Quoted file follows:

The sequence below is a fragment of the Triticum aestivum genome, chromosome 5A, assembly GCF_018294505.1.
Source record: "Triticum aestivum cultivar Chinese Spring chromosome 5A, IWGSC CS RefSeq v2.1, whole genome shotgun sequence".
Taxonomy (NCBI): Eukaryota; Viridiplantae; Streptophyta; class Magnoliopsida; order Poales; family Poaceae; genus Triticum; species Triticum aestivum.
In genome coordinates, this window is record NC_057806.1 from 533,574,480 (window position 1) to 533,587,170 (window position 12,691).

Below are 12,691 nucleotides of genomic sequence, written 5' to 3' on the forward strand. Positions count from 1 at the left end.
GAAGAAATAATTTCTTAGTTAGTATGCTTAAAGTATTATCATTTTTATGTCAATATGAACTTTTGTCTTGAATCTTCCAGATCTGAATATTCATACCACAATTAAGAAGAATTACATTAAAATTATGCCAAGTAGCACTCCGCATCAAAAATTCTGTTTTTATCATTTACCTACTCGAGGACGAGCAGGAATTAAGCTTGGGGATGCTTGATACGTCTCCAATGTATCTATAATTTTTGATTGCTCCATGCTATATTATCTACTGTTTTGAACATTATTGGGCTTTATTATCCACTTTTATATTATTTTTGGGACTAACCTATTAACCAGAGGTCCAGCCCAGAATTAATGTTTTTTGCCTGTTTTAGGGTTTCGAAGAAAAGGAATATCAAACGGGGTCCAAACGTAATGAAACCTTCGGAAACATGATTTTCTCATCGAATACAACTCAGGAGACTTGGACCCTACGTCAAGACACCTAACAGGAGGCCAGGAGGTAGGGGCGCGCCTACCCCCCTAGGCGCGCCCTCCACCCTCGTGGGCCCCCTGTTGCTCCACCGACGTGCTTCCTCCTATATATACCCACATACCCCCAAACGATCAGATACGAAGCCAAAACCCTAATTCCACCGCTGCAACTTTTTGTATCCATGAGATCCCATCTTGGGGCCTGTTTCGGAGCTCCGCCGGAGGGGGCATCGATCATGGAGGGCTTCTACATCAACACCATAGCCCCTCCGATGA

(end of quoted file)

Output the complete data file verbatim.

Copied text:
The sequence below is a fragment of the Triticum aestivum genome, chromosome 5A, assembly GCF_018294505.1.
Source record: "Triticum aestivum cultivar Chinese Spring chromosome 5A, IWGSC CS RefSeq v2.1, whole genome shotgun sequence".
Taxonomy (NCBI): Eukaryota; Viridiplantae; Streptophyta; class Magnoliopsida; order Poales; family Poaceae; genus Triticum; species Triticum aestivum.
In genome coordinates, this window is record NC_057806.1 from 533,574,480 (window position 1) to 533,587,170 (window position 12,691).

Below are 12,691 nucleotides of genomic sequence, written 5' to 3' on the forward strand. Positions count from 1 at the left end.
GAAGAAATAATTTCTTAGTTAGTATGCTTAAAGTATTATCATTTTTATGTCAATATGAACTTTTGTCTTGAATCTTCCAGATCTGAATATTCATACCACAATTAAGAAGAATTACATTAAAATTATGCCAAGTAGCACTCCGCATCAAAAATTCTGTTTTTATCATTTACCTACTCGAGGACGAGCAGGAATTAAGCTTGGGGATGCTTGATACGTCTCCAATGTATCTATAATTTTTGATTGCTCCATGCTATATTATCTACTGTTTTGAACATTATTGGGCTTTATTATCCACTTTTATATTATTTTTGGGACTAACCTATTAACCAGAGGTCCAGCCCAGAATTAATGTTTTTTGCCTGTTTTAGGGTTTCGAAGAAAAGGAATATCAAACGGGGTCCAAACGTAATGAAACCTTCGGAAACATGATTTTCTCATCGAATACAACTCAGGAGACTTGGACCCTACGTCAAGACACCTAACAGGAGGCCAGGAGGTAGGGGCGCGCCTACCCCCCTAGGCGCGCCCTCCACCCTCGTGGGCCCCCTGTTGCTCCACCGACGTGCTTCCTCCTATATATACCCACATACCCCCAAACGATCAGATACGAAGCCAAAACCCTAATTCCACCGCTGCAACTTTTTGTATCCATGAGATCCCATCTTGGGGCCTGTTTCGGAGCTCCGCCGGAGGGGGCATCGATCATGGAGGGCTTCTACATCAACACCATAGCCCCTCCGATGA